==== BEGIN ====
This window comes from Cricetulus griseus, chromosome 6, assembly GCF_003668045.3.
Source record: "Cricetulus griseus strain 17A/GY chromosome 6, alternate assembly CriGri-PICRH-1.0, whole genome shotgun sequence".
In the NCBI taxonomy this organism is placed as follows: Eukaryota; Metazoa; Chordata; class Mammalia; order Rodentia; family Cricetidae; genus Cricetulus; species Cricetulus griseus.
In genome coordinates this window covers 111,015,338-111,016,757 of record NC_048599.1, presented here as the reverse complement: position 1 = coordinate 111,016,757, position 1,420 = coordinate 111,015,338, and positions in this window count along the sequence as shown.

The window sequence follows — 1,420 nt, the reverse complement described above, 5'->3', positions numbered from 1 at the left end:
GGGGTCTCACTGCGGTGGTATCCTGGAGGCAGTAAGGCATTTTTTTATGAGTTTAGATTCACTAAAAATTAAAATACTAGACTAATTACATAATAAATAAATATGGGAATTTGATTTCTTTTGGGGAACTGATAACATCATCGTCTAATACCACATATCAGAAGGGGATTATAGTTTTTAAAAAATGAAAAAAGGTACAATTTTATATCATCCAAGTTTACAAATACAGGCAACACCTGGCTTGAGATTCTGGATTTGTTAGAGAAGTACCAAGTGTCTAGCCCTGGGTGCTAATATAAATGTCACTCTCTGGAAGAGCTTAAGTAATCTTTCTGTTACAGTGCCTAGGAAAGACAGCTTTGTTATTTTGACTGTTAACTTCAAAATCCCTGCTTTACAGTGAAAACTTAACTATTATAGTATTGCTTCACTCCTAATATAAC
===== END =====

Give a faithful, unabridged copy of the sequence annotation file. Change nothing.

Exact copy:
This window comes from Cricetulus griseus, chromosome 6, assembly GCF_003668045.3.
Source record: "Cricetulus griseus strain 17A/GY chromosome 6, alternate assembly CriGri-PICRH-1.0, whole genome shotgun sequence".
In the NCBI taxonomy this organism is placed as follows: Eukaryota; Metazoa; Chordata; class Mammalia; order Rodentia; family Cricetidae; genus Cricetulus; species Cricetulus griseus.
In genome coordinates this window covers 111,015,338-111,016,757 of record NC_048599.1, presented here as the reverse complement: position 1 = coordinate 111,016,757, position 1,420 = coordinate 111,015,338, and positions in this window count along the sequence as shown.

The window sequence follows — 1,420 nt, the reverse complement described above, 5'->3', positions numbered from 1 at the left end:
GGGGTCTCACTGCGGTGGTATCCTGGAGGCAGTAAGGCATTTTTTTATGAGTTTAGATTCACTAAAAATTAAAATACTAGACTAATTACATAATAAATAAATATGGGAATTTGATTTCTTTTGGGGAACTGATAACATCATCGTCTAATACCACATATCAGAAGGGGATTATAGTTTTTAAAAAATGAAAAAAGGTACAATTTTATATCATCCAAGTTTACAAATACAGGCAACACCTGGCTTGAGATTCTGGATTTGTTAGAGAAGTACCAAGTGTCTAGCCCTGGGTGCTAATATAAATGTCACTCTCTGGAAGAGCTTAAGTAATCTTTCTGTTACAGTGCCTAGGAAAGACAGCTTTGTTATTTTGACTGTTAACTTCAAAATCCCTGCTTTACAGTGAAAACTTAACTATTATAGTATTGCTTCACTCCTAATATAAC